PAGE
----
• 2006–2007 INTAS Project: “PTEN – FAB4 interaction as a link to the regulation of lipid metabolism and adipogenesis”
  • 2005–2008 Bilateral cooperation program between Ludwig Institute for Cancer Research- IMBG NASU
  • 2004–2007 INTAS Project: “Identification and characterization human of tumour-associated antigens Partners – University College London (UK), Ludwig Institute for Cancer Research (USA)”
  • 1999–2001 INTAS N 97-30890 Project: “Identification and characterization of tumor-associated antigens in thyroid cancer”
  • NATO (North Atlantic Treaty Organization) N NUKR/982645 Project: “Generation of new biodetection tools for cancer research and diagnostics”
  • 1998–2001 WELLCOME TRUST N 055427/Z/98 Project: “Identification and functional analysis of novel PI3-kinase binding partners”.


with Ukrainian organizations:

  • National Cancer Institute, Ministry of Health of Ukraine (Kyiv)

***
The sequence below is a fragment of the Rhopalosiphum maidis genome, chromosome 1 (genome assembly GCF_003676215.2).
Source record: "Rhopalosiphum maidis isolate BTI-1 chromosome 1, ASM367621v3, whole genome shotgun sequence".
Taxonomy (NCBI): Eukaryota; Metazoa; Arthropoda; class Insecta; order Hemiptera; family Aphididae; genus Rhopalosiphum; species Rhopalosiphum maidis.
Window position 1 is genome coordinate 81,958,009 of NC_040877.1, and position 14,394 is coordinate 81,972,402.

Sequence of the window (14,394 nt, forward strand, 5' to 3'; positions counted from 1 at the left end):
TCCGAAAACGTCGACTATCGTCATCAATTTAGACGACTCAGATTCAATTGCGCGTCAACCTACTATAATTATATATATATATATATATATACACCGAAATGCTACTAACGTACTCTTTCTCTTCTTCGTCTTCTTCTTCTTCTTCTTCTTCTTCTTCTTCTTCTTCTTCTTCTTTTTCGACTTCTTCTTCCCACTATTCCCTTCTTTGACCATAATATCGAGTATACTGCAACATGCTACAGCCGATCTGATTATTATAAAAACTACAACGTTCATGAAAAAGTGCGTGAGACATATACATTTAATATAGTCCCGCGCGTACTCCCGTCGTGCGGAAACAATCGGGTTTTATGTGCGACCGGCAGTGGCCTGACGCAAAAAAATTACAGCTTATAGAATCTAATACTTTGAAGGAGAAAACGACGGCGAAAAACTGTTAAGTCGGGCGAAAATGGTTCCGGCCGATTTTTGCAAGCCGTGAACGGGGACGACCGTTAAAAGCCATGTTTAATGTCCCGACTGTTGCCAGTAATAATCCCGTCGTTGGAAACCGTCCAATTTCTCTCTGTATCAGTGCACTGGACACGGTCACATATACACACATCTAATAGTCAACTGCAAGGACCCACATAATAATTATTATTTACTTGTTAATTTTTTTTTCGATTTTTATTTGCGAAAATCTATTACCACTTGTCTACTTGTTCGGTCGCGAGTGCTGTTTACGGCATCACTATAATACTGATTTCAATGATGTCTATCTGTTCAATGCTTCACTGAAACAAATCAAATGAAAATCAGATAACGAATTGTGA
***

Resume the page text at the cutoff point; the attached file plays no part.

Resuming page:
• R. E. Kavetsky Institute of Experimental Pathology, Oncology and Radiobiology, NASU (Kyiv)
  • O. V. Palladin Institute of Biochemistry, NASU (Kyiv)
  • Institute of Cell Biology, NASU (Lviv)
  • National University Lviv Polytechnic (Lviv)
  • State Institution “V. P. Filatov Institute of Eye Diseases and Tissue Therapy of NAMS of Ukraine” (Odessa)
  • O. O. Chuiko Institute of Surface Chemistry, NASU (Kyiv)
  • Ivan Franko National University of Lviv (Lviv)
  • National Forestry University of Ukraine (Lviv)
  • Kyiv City Bureau of Forensic Expertise (Kyiv)
  • with foreign organizations:

  • Lomonosov Moscow State University (Moscow, Russia)
  • Ludwig Institute for Cancer Research (New York, USA)
  • University College London (London, UK)